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Advertising without posters is like fishing without worms.

--The Hatch Brothers

Hatch Show Print of Nashville, Tennessee, is one of the United States' oldest continually operating letterpress printers, often associated with country music.

C. R. and H. H. Hatch started the business in 1879, printing handbills and posters for vaudeville, minstrel and gospel shows. (Nashville in the 1880s had 16 vadueville theatres, and was a headquarters for both black and white vaudeville booking circuits). They later branched into advertising materials for the Negro Baseball League and the Grand Ole Opry. Hatch Show Print posters come in all sizes, but many are typically 14 by 22 inch cards (used for window display). The shop still prints its posters with 15th century technology on 19th century printing presses, which use handset metal or wood type and hard-carved wood blocks as printing plates. You can recognize a Hatch poster by its wood block style of art: bold colors (usually only one, two, or three colors of ink; solid, heavy fonts, and thick lines in the artwork (Posters are carved out of one big block of wood) that reveal, on closer inspection, distress marks from of the wood presses, and slight imperfections in the typesetting that stand out in an age of digital perfection.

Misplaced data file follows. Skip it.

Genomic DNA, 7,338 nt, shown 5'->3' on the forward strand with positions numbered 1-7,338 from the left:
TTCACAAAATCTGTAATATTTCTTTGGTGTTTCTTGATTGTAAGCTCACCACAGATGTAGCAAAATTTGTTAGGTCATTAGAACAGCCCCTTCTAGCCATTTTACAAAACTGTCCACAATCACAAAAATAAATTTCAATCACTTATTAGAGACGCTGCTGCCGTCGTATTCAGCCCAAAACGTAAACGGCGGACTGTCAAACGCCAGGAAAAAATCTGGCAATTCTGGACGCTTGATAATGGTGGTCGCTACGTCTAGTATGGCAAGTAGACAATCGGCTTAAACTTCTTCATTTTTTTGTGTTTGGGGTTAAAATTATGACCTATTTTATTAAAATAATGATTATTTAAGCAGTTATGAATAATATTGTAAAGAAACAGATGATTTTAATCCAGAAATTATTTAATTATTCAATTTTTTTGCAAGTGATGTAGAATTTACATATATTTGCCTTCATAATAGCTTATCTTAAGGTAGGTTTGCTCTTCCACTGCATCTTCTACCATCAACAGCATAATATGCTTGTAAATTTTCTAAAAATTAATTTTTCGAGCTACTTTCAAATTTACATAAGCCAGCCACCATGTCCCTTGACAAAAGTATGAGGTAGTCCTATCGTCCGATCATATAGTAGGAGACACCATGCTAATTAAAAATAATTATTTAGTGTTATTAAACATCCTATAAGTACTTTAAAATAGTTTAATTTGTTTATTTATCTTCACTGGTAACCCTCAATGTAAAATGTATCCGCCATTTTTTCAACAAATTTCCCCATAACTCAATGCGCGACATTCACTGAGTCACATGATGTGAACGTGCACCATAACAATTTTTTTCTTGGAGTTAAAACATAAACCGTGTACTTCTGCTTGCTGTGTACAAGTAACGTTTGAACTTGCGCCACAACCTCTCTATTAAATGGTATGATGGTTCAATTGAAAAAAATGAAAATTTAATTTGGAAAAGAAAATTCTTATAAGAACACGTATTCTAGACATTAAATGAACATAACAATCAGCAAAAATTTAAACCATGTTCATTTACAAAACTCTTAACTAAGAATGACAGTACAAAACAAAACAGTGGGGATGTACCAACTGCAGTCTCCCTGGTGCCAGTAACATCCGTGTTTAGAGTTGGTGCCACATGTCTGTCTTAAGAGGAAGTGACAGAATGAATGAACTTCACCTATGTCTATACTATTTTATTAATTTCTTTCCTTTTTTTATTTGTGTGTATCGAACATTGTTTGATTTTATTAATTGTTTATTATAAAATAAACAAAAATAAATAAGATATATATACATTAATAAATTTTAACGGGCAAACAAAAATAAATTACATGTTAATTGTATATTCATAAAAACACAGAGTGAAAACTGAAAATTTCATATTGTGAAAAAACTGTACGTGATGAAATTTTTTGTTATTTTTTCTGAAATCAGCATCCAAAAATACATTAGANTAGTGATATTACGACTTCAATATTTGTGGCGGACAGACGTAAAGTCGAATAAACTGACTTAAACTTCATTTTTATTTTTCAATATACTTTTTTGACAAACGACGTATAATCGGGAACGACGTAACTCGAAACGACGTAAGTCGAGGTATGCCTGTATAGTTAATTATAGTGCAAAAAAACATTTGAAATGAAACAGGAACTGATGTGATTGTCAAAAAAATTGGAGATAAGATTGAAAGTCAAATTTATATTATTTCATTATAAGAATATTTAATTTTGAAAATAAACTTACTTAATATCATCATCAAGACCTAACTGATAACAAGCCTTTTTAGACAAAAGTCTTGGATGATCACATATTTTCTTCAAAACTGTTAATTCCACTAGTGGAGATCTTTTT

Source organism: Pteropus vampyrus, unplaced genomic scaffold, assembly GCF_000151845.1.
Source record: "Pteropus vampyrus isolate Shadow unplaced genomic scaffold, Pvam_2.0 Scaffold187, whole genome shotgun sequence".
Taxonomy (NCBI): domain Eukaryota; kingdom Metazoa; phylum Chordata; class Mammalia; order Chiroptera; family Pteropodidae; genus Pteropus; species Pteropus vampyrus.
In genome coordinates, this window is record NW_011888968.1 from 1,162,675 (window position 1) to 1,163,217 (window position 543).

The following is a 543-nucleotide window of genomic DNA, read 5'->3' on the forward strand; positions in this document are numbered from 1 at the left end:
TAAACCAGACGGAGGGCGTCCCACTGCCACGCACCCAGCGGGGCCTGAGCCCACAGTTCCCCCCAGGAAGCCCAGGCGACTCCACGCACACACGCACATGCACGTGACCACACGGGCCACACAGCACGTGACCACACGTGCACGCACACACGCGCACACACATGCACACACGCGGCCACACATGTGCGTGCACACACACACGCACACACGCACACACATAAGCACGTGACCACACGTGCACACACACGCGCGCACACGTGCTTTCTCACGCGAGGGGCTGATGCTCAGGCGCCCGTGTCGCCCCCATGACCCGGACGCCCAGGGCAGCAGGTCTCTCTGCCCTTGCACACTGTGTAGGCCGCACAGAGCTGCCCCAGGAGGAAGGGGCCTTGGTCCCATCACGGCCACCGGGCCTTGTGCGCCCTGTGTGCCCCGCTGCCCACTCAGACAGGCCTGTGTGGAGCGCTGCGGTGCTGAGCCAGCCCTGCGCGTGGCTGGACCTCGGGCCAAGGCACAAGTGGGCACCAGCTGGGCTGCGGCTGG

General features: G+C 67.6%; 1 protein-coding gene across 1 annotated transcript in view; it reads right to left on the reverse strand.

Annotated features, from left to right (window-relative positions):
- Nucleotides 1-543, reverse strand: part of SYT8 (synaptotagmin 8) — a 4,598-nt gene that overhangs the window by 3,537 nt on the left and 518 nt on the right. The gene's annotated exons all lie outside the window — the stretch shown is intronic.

While artists like Hank Williams, Sr., Bill Monroe, and Johnny Cash would use Hatch posters for promotion on the road, today artists like Elvis Costello, Beck, or the Beastie Boys will commission Hatch Show Print to make CD covers or limited edition souvenirs when they play Nashville.

Hatch Show Print is currently owned by the Country Music Foundation. Their shop, at 316 Broadway in Nashville, is a great place to pick up a piece of Americana for your wall.

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